The first bailout brings socialism back

ReAnne Utemark

ReAnne Utemark

I cannot stop myself from looking at iPod touches. The iPhone I can live without – I can’t text very well on them. Every time I surf, it takes a long conversation to talk myself out of it. The conversation gets shorter now that nearly 70,000 people have been laid off or fired in what is likely to be the first of many rounds of firing. The economy is a scary place right now and perhaps now is not the best time to fulfill my iPod dreams.

In an effort to help combat this ever-worsening situation, President Barack Obama is pushing for a stimulus package, which is currently more than $800 billion, but with some additions from the Senate, could be closer to $900 billion.

$900 billion dollars is mind-boggling. Oh, and do not forget the $700 billion bailout plan spent to help prop up banks and other financial institutions at the end of last year – but that was mostly used for executives’ bonuses. The New York Times reported that $18.4 billion in bonuses were handed out. As it turns out, these executives on the ambiguous and villanized “Wall Street” wanted government money (taxes that would have been going to climate change or federal scholarship aid or anything except self-serving jackasses) so they could spend millions on redoing their offices and other obviously important things, like a $50 million corporate jet for Citigroup.

Let me say that I am not a communist or a socialist, or a European socialist, although Rush Limbaugh would probably disagree. I agree that if you are wealthy and have made money through legal, legitimate ways in the pseudo-capitalist society we live in, then good for you. If you make lots of money doing things that are legal, but on the edge of being ethical and then it blows up in your face, then asking the government bailing you out is both socialism and, frankly, a terrible thing to do. However, I know that so many people and businesses are dependent upon some financial institutions that the government had to help them or (supposedly) the entire economy was going to implode. Well, firstly, the economy got worse. Secondly, executives are still getting millions of dollars worth of salary, perks and various other things on the taxpayers’ dime.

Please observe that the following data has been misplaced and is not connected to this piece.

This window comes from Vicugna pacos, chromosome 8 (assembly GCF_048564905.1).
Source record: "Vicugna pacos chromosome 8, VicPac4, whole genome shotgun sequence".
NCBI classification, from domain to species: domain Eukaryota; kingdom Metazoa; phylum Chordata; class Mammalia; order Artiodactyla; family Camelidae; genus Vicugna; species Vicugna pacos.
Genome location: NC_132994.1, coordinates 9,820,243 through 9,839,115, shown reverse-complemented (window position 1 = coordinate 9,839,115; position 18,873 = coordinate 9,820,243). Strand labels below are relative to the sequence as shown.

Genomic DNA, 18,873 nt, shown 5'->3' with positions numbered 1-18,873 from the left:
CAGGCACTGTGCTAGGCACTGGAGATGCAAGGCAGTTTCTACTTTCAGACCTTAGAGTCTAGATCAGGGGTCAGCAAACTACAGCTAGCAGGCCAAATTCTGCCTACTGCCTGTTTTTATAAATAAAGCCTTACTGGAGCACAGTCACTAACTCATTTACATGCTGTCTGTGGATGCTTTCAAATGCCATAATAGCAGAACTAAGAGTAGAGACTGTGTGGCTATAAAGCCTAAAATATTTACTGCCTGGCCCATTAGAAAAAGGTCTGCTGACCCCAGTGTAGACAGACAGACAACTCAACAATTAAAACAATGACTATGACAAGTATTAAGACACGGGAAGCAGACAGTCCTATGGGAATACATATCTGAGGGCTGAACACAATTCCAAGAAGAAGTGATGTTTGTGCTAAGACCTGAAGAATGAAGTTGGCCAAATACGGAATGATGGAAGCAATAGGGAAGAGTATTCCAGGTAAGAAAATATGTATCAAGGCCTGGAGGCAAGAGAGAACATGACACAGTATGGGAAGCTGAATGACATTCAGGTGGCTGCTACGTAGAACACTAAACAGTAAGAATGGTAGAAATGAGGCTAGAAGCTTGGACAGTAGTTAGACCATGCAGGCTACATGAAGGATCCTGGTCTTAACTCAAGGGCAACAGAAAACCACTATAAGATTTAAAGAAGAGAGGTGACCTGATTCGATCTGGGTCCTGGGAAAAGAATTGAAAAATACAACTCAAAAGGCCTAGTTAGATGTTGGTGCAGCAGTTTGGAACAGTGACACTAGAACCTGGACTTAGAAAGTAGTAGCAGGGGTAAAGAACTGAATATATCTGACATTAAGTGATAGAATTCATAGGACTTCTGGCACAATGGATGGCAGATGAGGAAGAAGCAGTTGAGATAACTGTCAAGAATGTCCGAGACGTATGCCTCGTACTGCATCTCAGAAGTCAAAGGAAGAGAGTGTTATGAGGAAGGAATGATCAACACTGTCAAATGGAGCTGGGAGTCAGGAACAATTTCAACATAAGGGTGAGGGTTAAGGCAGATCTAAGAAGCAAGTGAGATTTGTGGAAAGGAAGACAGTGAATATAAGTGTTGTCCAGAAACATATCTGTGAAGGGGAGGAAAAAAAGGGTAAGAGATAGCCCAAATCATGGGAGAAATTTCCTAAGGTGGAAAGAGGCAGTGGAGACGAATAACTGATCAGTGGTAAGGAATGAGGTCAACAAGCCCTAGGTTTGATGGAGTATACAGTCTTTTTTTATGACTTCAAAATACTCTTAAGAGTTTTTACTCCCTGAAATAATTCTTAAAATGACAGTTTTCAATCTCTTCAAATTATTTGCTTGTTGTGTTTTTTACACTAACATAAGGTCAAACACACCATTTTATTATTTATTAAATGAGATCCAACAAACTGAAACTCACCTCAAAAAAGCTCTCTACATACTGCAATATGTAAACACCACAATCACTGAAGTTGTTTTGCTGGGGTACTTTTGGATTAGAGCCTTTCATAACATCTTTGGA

The taxpayers do not have a dime to spare.

The media and the American people justifiably railed against the car companies for flying out in their private jets. Their crisis was partially their fault – lack of innovation and a constant churning out of gas-guzzling, road-hogging SUVs. Now it is time to take executives to task. I don’t disagree with the business itself, but I do disagree with banks offering $400,000 loans to people who obviously could never pay it off and then selling the debt to China. They never thought this would come back to bite them? Also, who is the socialist now? The people who want the government to pay for things that the government is supposed to pay for or the folks who want the government to pony up the funds for PRIVATE businesses?

That brings me to my third group of people that are at fault for this crisis and the subsequent spending of billions of dollars that NO ONE has: Americans. People who have eight credit cards in their wallet, who have more than one unaffordable mortgage and who took former President Bush seriously when he said that the way to support the wartime economy was to spend more.

This country is spending itself into oblivion and part of the problem is that we (Americans, businesses, etc.) need it. The other part of the problem is that we don’t have it.